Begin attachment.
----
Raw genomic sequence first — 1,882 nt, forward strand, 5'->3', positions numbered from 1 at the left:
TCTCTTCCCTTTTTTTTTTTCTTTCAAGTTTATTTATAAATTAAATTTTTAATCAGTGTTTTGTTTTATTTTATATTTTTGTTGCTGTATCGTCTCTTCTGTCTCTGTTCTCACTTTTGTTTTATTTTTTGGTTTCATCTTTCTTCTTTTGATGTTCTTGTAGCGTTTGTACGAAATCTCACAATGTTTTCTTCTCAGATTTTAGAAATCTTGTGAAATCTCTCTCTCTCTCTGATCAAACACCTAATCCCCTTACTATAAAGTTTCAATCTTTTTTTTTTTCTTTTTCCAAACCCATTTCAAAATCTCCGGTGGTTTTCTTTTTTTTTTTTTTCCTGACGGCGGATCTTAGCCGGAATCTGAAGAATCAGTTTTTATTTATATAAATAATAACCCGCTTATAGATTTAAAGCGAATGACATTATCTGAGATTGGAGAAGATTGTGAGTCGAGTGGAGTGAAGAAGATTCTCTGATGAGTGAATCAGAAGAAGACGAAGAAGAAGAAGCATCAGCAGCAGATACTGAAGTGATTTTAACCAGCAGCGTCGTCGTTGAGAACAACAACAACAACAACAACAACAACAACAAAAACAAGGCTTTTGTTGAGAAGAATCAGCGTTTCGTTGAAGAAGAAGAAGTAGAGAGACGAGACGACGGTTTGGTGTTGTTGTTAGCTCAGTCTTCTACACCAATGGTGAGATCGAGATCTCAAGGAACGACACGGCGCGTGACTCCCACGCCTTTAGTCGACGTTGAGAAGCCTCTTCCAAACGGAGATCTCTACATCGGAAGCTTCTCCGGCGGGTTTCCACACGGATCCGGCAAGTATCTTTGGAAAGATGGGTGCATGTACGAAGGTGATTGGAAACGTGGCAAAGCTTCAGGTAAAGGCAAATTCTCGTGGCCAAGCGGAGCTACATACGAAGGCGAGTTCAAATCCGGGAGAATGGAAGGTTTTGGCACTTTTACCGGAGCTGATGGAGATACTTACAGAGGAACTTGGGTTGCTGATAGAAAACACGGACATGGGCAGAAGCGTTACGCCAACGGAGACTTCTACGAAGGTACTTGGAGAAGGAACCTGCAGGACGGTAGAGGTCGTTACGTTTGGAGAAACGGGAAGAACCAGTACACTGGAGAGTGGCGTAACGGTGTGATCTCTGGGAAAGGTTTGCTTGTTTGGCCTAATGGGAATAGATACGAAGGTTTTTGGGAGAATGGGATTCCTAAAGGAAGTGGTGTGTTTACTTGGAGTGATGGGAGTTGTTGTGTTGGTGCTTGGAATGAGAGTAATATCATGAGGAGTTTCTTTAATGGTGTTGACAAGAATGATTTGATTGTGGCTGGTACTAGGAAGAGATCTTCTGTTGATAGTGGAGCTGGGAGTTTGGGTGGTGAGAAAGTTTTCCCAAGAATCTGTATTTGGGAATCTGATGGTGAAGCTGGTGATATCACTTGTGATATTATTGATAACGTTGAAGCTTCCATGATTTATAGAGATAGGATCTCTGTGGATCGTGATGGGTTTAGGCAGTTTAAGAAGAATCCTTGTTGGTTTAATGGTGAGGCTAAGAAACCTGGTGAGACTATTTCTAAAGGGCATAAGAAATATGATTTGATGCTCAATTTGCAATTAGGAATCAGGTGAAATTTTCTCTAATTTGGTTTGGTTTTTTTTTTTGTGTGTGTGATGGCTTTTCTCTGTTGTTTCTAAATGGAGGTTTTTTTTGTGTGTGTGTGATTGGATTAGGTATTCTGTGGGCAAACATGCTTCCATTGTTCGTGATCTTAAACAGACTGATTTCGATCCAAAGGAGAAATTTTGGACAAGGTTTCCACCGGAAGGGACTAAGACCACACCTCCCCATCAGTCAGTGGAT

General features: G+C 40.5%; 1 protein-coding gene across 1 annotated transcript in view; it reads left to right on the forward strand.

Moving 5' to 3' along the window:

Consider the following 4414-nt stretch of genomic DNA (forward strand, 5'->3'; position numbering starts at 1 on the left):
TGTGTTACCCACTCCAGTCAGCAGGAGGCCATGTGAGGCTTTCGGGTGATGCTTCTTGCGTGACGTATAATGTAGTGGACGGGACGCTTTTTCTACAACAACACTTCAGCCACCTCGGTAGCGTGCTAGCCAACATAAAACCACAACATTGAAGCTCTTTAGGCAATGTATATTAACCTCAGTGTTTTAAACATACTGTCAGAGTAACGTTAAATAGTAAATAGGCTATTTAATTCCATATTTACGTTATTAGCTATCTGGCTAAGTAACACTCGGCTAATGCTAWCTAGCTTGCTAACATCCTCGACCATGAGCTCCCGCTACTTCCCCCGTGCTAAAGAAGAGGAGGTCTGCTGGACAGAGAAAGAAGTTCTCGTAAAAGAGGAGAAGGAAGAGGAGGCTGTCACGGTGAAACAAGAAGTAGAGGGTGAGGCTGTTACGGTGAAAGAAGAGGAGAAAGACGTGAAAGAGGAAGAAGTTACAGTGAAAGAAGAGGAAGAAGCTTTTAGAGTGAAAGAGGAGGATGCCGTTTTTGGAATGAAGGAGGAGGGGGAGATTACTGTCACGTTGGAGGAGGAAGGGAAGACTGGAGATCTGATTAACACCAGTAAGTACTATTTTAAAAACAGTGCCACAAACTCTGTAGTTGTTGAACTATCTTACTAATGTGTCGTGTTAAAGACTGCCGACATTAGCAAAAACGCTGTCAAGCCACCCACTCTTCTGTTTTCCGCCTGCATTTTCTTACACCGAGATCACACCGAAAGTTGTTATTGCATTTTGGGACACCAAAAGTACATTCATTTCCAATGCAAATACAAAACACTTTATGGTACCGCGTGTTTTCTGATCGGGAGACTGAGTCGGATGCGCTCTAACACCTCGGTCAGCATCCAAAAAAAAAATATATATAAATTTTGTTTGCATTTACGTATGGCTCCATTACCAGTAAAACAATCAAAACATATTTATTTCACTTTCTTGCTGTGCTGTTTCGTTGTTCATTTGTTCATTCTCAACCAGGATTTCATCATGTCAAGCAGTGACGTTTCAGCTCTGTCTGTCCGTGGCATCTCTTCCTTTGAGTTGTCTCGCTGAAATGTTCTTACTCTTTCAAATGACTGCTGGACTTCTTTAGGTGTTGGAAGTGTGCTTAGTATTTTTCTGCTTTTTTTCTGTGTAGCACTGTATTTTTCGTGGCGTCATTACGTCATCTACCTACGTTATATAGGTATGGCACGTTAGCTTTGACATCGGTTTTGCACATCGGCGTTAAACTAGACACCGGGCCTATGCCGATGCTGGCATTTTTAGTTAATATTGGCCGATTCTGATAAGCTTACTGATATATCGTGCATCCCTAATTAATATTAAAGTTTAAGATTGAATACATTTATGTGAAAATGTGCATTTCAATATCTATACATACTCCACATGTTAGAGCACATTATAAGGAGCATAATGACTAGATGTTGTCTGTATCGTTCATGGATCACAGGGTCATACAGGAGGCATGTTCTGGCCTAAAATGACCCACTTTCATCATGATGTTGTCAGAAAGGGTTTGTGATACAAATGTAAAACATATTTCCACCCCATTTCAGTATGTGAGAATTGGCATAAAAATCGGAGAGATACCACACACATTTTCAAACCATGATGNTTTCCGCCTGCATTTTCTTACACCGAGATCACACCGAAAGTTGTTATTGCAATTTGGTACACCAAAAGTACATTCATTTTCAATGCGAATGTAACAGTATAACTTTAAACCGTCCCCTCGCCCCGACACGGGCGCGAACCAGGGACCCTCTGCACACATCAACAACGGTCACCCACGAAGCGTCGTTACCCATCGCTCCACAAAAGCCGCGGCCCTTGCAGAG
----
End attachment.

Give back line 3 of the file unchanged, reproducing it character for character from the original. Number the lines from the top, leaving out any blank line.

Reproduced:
General features: G+C 40.5%; 1 protein-coding gene across 1 annotated transcript in view; it reads left to right on the forward strand.